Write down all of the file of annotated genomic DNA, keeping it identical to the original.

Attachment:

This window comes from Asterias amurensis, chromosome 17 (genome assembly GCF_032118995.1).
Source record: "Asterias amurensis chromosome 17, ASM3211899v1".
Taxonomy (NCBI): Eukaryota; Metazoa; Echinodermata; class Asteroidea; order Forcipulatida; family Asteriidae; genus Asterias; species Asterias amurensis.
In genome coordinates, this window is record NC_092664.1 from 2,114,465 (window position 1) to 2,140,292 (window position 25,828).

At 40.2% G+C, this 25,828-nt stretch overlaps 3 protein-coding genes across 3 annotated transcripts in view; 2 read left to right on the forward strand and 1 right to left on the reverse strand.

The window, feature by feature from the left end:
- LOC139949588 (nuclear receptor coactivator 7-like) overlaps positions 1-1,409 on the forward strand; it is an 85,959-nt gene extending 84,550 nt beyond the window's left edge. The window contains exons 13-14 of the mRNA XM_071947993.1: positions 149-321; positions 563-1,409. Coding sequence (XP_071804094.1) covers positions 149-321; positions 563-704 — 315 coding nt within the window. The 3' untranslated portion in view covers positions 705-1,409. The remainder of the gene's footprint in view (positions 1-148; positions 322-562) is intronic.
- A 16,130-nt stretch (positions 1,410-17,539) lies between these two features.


This window comes from Asterias amurensis, chromosome 17 (genome assembly GCF_032118995.1).
Source record: "Asterias amurensis chromosome 17, ASM3211899v1".
Taxonomy (NCBI): Eukaryota; Metazoa; Echinodermata; class Asteroidea; order Forcipulatida; family Asteriidae; genus Asterias; species Asterias amurensis.
In genome coordinates, this window is record NC_092664.1 from 2,114,465 (window position 1) to 2,140,292 (window position 25,828).

At 40.2% G+C, this 25,828-nt stretch overlaps 3 protein-coding genes across 3 annotated transcripts in view; 2 read left to right on the forward strand and 1 right to left on the reverse strand.

The window, feature by feature from the left end:
- LOC139949588 (nuclear receptor coactivator 7-like) overlaps positions 1-1,409 on the forward strand; it is an 85,959-nt gene extending 84,550 nt beyond the window's left edge. The window contains exons 13-14 of the mRNA XM_071947993.1: positions 149-321; positions 563-1,409. Coding sequence (XP_071804094.1) covers positions 149-321; positions 563-704 — 315 coding nt within the window. The 3' untranslated portion in view covers positions 705-1,409. The remainder of the gene's footprint in view (positions 1-148; positions 322-562) is intronic.
- A 16,130-nt stretch (positions 1,410-17,539) lies between these two features.